As the MD of Greenwich Design, I’ve always believed that we produce our best ideas when we work collaboratively, so having the team working from home for the best part of year has been challenging.
Personally, I’m not a fan of home-working – I’m easily distracted by a delivery or something that needs to be done around the house, whereas in the studio, it’s easier to focus 100 percent of my attention on the job. More importantly, in the studio I can pull in other team members to ask for their input in a way that just isn’t possible over a Zoom call. From a creative perspective, this cross-fertilisation of ideas is essential to the agency, and it’s one of the reasons I believe, contrary to popular opinion, that coming into a physical workplace on a regular basis is what’s best for the business and staff as we return to ‘normal’, provided we can do so safely.
Building strong teams
As a small studio, we have a close-knit family vibe. If everyone decided to work from home, I truly believe we would lose that ethos, which is what makes our business unique. So many times, we have won pitches based on chemistry – the client likes us as people – and that’s largely because of the strong bond within our own team, built on the foundation of working closely together.
Of course, the team has gone above and beyond to deliver amazing creative outputs while working remotely, but in the studio, I have a better idea of what’s going on with each person – not just with their workload but what makes them tick. I’ve always felt that my team is an extension of my family, and everything from the banter in the studio to the hands-on mentoring of staff members contributes to that.
To build a strong team, it’s essential to nurture each individual’s strengths, and ensure they receive the right learning and development to enable them to grow within the business. This becomes more challenging when people are solely working from home; mentoring people over Zoom doesn’t allow for the natural osmosis that occurs when you’re working alongside someone daily. The same goes for wellbeing. I like to think that if I were seeing a member of staff every day and they were going through a difficult time or needed to talk, I could sense that. It’s a lot more difficult to pick up these nuances over a video call.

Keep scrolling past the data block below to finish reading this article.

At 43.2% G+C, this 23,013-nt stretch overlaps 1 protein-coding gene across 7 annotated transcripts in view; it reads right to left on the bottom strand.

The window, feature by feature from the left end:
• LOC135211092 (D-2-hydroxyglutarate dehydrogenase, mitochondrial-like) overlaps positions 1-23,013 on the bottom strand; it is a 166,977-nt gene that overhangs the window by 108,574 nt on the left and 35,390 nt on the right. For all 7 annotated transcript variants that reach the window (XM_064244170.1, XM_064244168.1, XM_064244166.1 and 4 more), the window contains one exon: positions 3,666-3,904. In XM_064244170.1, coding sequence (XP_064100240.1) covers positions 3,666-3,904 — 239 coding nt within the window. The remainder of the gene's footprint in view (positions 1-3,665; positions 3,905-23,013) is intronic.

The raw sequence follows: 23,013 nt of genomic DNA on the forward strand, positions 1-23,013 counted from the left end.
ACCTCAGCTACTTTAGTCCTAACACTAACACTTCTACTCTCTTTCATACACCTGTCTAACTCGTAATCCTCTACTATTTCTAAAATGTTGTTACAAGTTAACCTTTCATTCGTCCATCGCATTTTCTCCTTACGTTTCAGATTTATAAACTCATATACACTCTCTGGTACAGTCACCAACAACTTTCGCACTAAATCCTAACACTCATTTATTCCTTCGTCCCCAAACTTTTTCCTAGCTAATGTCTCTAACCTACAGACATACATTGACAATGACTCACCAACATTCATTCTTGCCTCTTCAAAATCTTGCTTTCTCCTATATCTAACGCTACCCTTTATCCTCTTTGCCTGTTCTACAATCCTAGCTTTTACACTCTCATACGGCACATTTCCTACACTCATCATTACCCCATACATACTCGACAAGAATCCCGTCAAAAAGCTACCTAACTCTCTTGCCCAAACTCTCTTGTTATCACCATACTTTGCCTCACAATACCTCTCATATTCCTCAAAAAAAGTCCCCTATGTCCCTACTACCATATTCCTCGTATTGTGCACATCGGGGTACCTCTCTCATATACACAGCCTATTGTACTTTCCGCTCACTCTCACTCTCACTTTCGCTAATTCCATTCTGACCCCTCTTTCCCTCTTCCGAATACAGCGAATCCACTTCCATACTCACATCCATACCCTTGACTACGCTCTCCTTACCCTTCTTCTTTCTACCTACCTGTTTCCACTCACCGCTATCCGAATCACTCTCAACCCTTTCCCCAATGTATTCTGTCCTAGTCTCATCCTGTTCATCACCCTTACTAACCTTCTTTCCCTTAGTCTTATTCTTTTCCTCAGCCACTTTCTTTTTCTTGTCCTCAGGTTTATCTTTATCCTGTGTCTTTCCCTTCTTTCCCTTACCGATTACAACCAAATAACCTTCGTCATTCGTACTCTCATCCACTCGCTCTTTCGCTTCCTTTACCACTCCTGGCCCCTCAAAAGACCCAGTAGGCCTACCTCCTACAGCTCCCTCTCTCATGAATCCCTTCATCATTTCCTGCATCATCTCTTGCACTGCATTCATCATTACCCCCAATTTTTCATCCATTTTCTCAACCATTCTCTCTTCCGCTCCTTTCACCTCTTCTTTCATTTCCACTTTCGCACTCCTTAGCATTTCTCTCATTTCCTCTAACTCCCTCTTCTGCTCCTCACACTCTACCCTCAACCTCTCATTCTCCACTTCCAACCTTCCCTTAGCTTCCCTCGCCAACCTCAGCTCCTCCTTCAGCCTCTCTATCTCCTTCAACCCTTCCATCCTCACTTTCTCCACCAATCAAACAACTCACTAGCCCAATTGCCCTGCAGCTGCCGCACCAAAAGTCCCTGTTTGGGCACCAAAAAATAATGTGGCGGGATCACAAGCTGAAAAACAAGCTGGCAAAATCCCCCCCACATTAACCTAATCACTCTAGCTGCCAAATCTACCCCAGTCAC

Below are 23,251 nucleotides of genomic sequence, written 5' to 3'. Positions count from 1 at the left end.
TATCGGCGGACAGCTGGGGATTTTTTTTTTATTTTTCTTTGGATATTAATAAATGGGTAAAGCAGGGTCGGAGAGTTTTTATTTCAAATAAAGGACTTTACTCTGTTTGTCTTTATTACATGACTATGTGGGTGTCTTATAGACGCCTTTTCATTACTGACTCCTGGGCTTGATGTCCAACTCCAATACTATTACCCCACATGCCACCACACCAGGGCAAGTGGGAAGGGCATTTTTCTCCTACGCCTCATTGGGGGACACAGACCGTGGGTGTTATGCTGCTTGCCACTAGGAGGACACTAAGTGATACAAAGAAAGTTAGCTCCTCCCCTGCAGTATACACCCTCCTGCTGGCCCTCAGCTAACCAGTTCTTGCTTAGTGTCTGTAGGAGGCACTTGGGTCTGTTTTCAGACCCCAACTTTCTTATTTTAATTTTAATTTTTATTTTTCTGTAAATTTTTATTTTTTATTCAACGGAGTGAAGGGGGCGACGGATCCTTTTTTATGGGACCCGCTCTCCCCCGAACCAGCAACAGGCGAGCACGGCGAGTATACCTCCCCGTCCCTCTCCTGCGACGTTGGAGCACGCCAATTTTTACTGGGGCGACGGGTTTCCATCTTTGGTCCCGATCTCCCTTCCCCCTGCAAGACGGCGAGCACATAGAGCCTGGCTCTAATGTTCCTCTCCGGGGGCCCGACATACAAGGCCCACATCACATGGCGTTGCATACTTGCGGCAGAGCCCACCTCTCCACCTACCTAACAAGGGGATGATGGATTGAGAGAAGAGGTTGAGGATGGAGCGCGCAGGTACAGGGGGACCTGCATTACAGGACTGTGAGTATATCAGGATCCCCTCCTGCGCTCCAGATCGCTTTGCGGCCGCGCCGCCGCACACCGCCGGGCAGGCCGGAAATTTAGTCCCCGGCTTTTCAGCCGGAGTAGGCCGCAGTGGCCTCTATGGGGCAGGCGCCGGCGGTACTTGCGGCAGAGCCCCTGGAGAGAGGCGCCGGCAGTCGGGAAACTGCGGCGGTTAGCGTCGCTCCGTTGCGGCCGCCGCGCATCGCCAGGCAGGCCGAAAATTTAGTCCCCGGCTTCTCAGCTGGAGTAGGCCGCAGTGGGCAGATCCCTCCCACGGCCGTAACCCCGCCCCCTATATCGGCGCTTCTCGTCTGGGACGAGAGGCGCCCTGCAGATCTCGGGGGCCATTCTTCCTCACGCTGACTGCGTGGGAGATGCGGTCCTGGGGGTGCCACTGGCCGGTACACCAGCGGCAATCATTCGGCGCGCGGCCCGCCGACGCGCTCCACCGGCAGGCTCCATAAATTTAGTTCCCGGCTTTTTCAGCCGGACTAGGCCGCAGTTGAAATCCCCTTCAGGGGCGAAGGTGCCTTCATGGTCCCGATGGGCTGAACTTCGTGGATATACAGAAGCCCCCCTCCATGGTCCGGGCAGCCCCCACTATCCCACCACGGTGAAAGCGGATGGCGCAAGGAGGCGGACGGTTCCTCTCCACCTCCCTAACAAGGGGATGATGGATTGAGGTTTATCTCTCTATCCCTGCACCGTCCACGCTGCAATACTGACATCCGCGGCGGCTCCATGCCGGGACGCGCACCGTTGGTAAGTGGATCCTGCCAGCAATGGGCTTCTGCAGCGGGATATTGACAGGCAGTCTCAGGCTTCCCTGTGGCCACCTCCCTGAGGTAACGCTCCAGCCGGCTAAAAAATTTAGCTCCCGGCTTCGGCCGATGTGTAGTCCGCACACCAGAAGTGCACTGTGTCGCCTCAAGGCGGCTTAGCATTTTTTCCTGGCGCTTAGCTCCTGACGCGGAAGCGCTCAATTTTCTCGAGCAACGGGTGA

Inspiration doesn’t stand still
I do appreciate that remote working has its upsides – particularly in terms of managing your work/life balance. I loved taking the dog for a walk in the middle of the day, for example, and I can’t say I missed my long commute to and from the studio when we were all working from home, although having that commute time to decompress does have some benefits. Life’s not black and white, particularly as a creative business, the nuances in between are important. I can guarantee that when I’m sitting on the train, I’ll see something that will inspire me. It might just be as simple as the shape of the way a letter is cut that is relevant for a project one of the designers is working on, but it can make a big difference. I’ll take a photograph as a reference to pass on. It’s all too easy to miss those sorts of interactions when you’re at home.
That said, I appreciate that many people hope to maintain some level of flexibility post-Covid and even before the crisis, we were talking about allowing staff to work from home if and when they needed to. But when someone joins the business, the default position is they are expected to be in the studio Monday to Friday, then we’ll look at how we can build flexibility into that. It’s so important that new staff members get the chance to bond and develop a good relationship with the rest of the team, and the best way to do that is by spending time together in the studio.
Every company will be different, but what the pandemic has taught us is that to get the best out of staff, we need to find ways of ensuring their work/life balance is better. A burnt-out, unhappy team is no good to anyone. Flexibility may be the answer for some; for others it may be more beneficial to encourage them to leave the office behind and make the most of their own time without the expectation of checking email 24/7. As a business leader, it’s about knowing your team and how to get the best from them – and that may simply be by encouraging healthy boundaries and respecting that ‘home time’ means home time.